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J Infect Dis. 2002 Oct 1;186(7):940-7. Epub 2002 Sep 3.

Syphilis in pregnancy in Tanzania. I. Impact of maternal syphilis on outcome of pregnancy.

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  • 1Department of Infectious and Tropical Diseases, London School of Hygiene and Tropical Medicine, London, United Kingdom. deborah.watson-jones@lshtm.ac.uk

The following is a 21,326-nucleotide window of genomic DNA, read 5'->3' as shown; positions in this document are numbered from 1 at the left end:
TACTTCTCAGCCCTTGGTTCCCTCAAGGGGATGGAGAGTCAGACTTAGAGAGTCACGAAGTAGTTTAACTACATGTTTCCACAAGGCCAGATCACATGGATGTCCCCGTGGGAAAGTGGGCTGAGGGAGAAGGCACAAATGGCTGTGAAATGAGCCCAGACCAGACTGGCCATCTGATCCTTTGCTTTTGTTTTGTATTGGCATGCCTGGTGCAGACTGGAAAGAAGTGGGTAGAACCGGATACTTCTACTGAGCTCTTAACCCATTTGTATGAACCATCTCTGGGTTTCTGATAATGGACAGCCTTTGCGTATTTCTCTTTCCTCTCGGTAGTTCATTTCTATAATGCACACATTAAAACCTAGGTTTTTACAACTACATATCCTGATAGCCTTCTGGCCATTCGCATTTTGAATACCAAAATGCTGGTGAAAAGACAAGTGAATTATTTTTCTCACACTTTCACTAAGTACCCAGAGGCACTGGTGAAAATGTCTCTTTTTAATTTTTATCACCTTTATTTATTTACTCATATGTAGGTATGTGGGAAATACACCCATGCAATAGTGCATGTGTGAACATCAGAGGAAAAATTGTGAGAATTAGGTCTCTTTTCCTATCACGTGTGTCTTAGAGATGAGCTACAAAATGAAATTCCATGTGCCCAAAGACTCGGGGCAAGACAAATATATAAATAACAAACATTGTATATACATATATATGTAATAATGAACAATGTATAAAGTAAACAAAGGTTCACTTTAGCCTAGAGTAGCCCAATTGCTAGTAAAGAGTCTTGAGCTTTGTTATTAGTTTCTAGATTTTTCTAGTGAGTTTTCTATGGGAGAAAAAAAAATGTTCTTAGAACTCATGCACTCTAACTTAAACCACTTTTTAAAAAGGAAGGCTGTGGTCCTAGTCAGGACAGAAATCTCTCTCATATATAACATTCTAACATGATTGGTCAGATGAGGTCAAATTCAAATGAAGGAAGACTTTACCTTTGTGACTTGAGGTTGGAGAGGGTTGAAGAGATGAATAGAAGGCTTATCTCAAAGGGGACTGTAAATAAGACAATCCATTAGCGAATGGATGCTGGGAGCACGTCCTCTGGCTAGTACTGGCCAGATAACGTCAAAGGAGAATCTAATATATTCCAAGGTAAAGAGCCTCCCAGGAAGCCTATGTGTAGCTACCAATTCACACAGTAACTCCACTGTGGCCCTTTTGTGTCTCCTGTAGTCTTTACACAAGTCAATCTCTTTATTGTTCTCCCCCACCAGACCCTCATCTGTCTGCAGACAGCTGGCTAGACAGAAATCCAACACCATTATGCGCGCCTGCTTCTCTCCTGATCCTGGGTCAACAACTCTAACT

To measure the impact of maternal syphilis on pregnancy outcome in the Mwanza Region of Tanzania, 380 previously unscreened pregnant women were recruited into a retrospective cohort at delivery and tested for syphilis. Stillbirth was observed in 18 (25%) of 73 women with high-titer active syphilis (i.e., women with a rapid plasma reagin titer > or = 1 :8 and a positive Treponema pallidum hemagglutination assay or indirect fluorescent treponemal antibody test result), compared with 3 (1%) of 233 uninfected women (risk ratio [RR], 18.1; P<.001). Women with high-titer active syphilis were also at the greatest risk of having low-birth-weight or preterm live births (RR, 3.0 and 6.1, respectively), compared with women with other serological stages of syphilis. Among unscreened women, 51% of stillbirths, 24% of preterm live births, and 17% of all adverse pregnancy outcomes were attributable to maternal syphilis. Syphilis continues to be a major cause of pregnancy loss and adverse pregnancy outcome among women who do not receive antenatal syphilis screening and treatment.

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